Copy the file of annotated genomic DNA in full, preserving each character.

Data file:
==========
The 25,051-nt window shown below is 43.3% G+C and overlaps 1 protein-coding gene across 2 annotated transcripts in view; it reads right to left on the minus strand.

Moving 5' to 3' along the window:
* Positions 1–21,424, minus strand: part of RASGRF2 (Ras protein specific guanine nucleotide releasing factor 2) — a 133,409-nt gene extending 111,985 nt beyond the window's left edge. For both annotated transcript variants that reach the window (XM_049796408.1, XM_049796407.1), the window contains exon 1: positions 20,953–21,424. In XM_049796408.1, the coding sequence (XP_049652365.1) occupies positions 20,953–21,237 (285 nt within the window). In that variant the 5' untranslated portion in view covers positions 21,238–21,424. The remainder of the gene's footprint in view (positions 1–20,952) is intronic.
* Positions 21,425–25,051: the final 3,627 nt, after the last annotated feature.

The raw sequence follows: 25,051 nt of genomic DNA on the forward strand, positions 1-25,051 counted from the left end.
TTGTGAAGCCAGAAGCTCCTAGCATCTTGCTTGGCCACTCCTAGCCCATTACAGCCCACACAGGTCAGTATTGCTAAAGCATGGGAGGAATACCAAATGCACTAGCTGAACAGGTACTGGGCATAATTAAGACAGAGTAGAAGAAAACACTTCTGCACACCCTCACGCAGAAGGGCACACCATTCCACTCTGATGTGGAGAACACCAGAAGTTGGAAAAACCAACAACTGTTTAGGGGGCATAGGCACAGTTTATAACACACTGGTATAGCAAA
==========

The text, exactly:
The 25,051-nt window shown below is 43.3% G+C and overlaps 1 protein-coding gene across 2 annotated transcripts in view; it reads right to left on the minus strand.

Moving 5' to 3' along the window:
* Positions 1–21,424, minus strand: part of RASGRF2 (Ras protein specific guanine nucleotide releasing factor 2) — a 133,409-nt gene extending 111,985 nt beyond the window's left edge. For both annotated transcript variants that reach the window (XM_049796408.1, XM_049796407.1), the window contains exon 1: positions 20,953–21,424. In XM_049796408.1, the coding sequence (XP_049652365.1) occupies positions 20,953–21,237 (285 nt within the window). In that variant the 5' untranslated portion in view covers positions 21,238–21,424. The remainder of the gene's footprint in view (positions 1–20,952) is intronic.
* Positions 21,425–25,051: the final 3,627 nt, after the last annotated feature.

The raw sequence follows: 25,051 nt of genomic DNA on the forward strand, positions 1-25,051 counted from the left end.
TTGTGAAGCCAGAAGCTCCTAGCATCTTGCTTGGCCACTCCTAGCCCATTACAGCCCACACAGGTCAGTATTGCTAAAGCATGGGAGGAATACCAAATGCACTAGCTGAACAGGTACTGGGCATAATTAAGACAGAGTAGAAGAAAACACTTCTGCACACCCTCACGCAGAAGGGCACACCATTCCACTCTGATGTGGAGAACACCAGAAGTTGGAAAAACCAACAACTGTTTAGGGGGCATAGGCACAGTTTATAACACACTGGTATAGCAAA